• Mon
  • Sep 22, 2014
  • Updated: 1:19am

Sales of retail shops suffer after duty rises

More defaults forecast for second half in the wake of extra tax burden and lending squeeze

PUBLISHED : Friday, 05 July, 2013, 12:00am
UPDATED : Friday, 05 July, 2013, 5:25am

The government's decision to double stamp duty on the purchases of commercial real estate and tighten lending has caused a slump in the number of retail property transactions.

Data released by Ricacorp (Commercial, Industrial and Retail) Properties shows the number of retail transactions plunged 85.6 per cent to 158 last month from a peak of 1,098 in February.

"The retail property sales market dropped sharply after the government's announcement of the doubling of stamp duty. The industry outlook remains grim as the market is unlikely to turn around overnight," said Percy Or, senior regional director of the retail department at Ricacorp (CIR) Properties.

The retail property sales market dropped sharply after the government's announcement of the doubling of stamp duty. The industry outlook remains grim as the market is unlikely to turn around overnight

The blow to sentiment was triggered mainly by the government's announcement on February 22 of a doubling of stamp duty on non-residential property sales exceeding HK$2 million.

The property agency forecast the number of retail transactions would fall further to 900 in the second half of this year from 2,778 in the first half, Or said. "It will be the lowest since the first half of 2009," he said.

Eddie Chan, assistant district director of the retail department at Ricacorp (CIR) Properties, expected more defaults in the second half of the year because of the extra tax burden and the fact that banks had lowered their valuations of commercial properties since the market turned poor.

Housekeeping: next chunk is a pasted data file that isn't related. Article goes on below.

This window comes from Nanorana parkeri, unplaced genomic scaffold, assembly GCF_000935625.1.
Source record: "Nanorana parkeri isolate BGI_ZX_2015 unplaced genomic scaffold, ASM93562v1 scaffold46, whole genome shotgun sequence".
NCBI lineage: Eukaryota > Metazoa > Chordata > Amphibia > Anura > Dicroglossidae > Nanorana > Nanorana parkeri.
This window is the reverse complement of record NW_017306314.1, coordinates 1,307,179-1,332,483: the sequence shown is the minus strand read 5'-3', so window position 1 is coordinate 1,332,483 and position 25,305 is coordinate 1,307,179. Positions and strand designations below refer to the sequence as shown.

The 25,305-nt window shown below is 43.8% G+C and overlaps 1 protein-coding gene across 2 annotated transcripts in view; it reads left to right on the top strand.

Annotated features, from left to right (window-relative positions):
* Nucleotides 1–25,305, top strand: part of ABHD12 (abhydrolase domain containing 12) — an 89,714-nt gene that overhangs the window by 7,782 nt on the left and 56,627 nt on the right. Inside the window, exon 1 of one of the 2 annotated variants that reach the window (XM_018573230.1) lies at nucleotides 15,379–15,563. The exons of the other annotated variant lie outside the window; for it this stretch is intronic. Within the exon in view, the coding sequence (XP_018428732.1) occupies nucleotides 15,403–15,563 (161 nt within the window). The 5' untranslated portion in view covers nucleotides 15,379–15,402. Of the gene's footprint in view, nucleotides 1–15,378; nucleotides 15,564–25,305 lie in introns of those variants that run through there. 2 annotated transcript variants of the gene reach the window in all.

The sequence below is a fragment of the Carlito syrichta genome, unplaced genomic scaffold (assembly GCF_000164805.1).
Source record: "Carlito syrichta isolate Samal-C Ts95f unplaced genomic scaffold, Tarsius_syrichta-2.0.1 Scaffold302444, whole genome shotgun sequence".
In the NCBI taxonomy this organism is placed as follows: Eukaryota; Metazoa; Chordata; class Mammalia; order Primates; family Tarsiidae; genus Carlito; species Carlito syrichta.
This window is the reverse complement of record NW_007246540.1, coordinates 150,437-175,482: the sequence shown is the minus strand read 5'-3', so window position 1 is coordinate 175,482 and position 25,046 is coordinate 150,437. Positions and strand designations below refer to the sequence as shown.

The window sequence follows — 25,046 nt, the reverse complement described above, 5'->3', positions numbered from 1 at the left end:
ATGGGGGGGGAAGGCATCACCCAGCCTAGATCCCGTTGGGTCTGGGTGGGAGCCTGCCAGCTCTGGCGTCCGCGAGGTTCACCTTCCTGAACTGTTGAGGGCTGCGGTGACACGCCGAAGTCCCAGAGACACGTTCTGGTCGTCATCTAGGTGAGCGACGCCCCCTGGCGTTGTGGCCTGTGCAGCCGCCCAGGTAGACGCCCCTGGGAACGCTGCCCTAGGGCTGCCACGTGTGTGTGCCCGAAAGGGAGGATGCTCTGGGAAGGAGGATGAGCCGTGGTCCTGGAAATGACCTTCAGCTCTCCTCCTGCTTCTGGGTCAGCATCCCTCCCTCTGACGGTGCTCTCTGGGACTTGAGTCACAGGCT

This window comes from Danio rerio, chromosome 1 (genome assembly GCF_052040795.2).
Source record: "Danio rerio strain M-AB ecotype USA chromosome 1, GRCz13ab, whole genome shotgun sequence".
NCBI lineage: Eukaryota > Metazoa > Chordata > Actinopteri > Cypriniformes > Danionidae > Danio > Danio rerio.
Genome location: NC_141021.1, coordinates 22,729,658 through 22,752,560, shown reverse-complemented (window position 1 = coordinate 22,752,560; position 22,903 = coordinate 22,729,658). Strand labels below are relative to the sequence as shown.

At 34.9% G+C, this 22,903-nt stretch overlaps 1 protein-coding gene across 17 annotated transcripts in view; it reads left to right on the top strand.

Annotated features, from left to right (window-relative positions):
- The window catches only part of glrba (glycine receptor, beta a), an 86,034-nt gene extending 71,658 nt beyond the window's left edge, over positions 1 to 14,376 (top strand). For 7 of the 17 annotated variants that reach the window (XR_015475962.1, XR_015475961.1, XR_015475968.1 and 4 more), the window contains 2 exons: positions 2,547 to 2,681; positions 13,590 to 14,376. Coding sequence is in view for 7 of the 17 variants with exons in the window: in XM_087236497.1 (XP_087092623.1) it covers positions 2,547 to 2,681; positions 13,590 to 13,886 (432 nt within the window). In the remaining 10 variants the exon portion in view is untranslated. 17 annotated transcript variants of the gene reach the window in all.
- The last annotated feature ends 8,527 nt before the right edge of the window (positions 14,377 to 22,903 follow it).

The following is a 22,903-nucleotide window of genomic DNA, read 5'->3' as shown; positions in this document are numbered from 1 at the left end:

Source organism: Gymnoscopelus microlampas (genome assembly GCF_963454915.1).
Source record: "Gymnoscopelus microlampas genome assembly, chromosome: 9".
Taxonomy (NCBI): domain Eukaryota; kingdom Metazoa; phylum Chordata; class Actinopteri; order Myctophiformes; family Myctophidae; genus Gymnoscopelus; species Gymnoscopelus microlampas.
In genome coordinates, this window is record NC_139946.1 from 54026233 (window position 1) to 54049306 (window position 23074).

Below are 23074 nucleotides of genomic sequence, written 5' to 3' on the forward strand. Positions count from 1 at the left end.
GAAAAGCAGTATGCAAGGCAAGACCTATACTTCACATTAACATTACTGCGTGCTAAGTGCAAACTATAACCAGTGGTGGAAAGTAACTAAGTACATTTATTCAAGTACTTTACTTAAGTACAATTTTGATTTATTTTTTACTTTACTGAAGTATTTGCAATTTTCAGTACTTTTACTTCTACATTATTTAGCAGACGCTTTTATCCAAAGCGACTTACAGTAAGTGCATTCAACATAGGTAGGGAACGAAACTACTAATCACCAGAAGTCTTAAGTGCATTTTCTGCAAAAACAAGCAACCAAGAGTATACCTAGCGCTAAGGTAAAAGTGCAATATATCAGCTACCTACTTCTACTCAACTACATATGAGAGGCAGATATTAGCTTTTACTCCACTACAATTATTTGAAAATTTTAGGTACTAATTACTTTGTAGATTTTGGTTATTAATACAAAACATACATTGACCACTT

Recently, a buyer forfeited HK$4.25 million after terminating a HK$42 million purchase of a 1,000-square-foot street-level shop in Wyndham Street in Central, he said.

"Due to the difficulties in securing bank loans and the poor market sentiment, the buyer decided to walk away from the deal even though the shop is now leasing for HK$100,000 a month," Chan said.

Another shopping centre in Tsim Sha Tsui may face defaults by buyers. In January, investors snapped up nearly 600 shops, each measuring 100 sqft, on the first three levels of Park Hotel building for HK$3 million to HK$5 million each.

"Most of them are short-term investors and these transactions are due for completion by the end of this month," Chan said.

He expected about 20 per cent of the buyers to cancel the deals as the extra tax had raised transaction costs.

As the loan-value ratio for commercial properties was lowered to 40 per cent from 50 per cent, he said buyers with a tight budget would face difficulties spending an extra 10 per cent for the down payment.

Unlike street-level shops in tourist belts such as Causeway Bay and Tsim Sha Tsui where prices were supported by high rental, Chan said retail properties in secondary locations were under pressure.

"Prices for street-level shops in secondary locations such as Sham Shui Po have dropped by 5 to 15 per cent as retailers in these areas are mainly targeting local consumers," he said.


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This article is now closed to comments

Estate agents make their living from commissions on selling and renting property. They can continue to do so if absurd property prices are reduced because transactions will then increase. Their fate lies in their own hands.
You seem to imply that agents set the prices, when in fact it is the sellers and the buyers who determine prices. The agents are just go-betweens. Putting the agents out of work by drying up transaction volume will not lower prices.
@ "The agents are just go-betweens"
We all know this is supposed to be their role. But agents are rarely impartial. They cajole buyers into paying ever more and more giving impetus to the snowball effect of rampant speculation.
You can always hear agents bloating to buyers "you must pay a bit more because prices will be even higher next month". But how many times do you hear them telling a seller "you must sell now cheaper because next month prices will be lower"? The answer is of course NEVER!
Perhaps what captam is trying to say is that when the prices are sufficiently reduced, the government will lift the extra stamp duties, thus reducing transaction costs and increasing transactions.
Good news, hope it will slow or better, stop this commercial building buy/sell frenzy. Hope they will leave alone HK commercial heritage and not some fashion brands.


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